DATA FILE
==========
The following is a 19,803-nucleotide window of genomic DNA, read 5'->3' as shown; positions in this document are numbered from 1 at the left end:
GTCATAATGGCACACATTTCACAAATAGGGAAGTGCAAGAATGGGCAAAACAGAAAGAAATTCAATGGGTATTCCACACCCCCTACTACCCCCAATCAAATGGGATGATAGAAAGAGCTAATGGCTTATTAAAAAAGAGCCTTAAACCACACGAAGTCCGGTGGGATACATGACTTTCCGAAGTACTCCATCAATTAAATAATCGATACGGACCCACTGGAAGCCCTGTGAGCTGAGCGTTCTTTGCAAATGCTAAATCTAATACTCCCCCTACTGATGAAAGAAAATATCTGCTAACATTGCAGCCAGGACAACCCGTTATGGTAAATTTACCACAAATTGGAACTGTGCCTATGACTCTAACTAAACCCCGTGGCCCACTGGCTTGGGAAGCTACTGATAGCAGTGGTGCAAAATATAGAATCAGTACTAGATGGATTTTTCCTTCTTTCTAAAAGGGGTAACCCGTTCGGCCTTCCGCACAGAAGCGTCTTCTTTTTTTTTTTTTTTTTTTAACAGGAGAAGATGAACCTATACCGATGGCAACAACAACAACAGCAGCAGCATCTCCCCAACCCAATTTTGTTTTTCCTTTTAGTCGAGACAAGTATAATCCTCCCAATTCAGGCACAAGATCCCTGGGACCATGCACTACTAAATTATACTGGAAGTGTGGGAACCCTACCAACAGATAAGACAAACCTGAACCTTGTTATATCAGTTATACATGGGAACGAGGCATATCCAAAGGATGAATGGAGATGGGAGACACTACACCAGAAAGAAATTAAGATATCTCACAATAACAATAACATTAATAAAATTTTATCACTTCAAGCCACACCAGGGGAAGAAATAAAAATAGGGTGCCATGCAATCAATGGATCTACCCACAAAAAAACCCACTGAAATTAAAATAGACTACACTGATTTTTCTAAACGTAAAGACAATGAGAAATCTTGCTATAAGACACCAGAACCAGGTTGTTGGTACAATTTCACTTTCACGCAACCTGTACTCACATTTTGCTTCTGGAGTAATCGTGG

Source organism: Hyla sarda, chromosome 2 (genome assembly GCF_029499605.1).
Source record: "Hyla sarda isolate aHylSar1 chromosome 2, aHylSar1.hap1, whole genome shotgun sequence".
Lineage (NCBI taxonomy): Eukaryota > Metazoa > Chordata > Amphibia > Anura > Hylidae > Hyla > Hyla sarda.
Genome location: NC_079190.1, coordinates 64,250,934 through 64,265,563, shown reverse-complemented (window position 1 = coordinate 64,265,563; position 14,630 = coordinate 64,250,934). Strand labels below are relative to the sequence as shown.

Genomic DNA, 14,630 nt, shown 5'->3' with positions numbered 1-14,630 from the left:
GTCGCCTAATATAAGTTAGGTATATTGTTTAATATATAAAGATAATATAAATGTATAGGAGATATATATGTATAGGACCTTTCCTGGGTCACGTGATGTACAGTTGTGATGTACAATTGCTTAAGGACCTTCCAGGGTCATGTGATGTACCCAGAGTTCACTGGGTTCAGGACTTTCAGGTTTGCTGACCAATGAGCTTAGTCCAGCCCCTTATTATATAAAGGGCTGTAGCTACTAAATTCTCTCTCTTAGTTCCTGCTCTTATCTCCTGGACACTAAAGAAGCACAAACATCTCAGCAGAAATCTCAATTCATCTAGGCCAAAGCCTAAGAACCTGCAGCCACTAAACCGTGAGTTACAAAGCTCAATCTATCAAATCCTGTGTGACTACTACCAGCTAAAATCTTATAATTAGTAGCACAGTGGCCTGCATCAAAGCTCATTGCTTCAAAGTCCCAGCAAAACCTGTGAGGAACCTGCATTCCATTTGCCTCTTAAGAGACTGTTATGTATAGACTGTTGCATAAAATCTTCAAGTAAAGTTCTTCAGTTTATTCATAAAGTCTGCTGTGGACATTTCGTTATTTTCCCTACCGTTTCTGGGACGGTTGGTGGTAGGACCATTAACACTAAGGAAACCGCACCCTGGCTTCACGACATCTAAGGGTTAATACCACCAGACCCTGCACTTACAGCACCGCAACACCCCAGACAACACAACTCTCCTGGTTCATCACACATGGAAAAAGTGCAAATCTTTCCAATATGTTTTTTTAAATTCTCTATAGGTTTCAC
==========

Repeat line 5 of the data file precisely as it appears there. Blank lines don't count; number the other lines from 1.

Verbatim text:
Lineage (NCBI taxonomy): Eukaryota > Metazoa > Chordata > Amphibia > Anura > Hylidae > Hyla > Hyla sarda.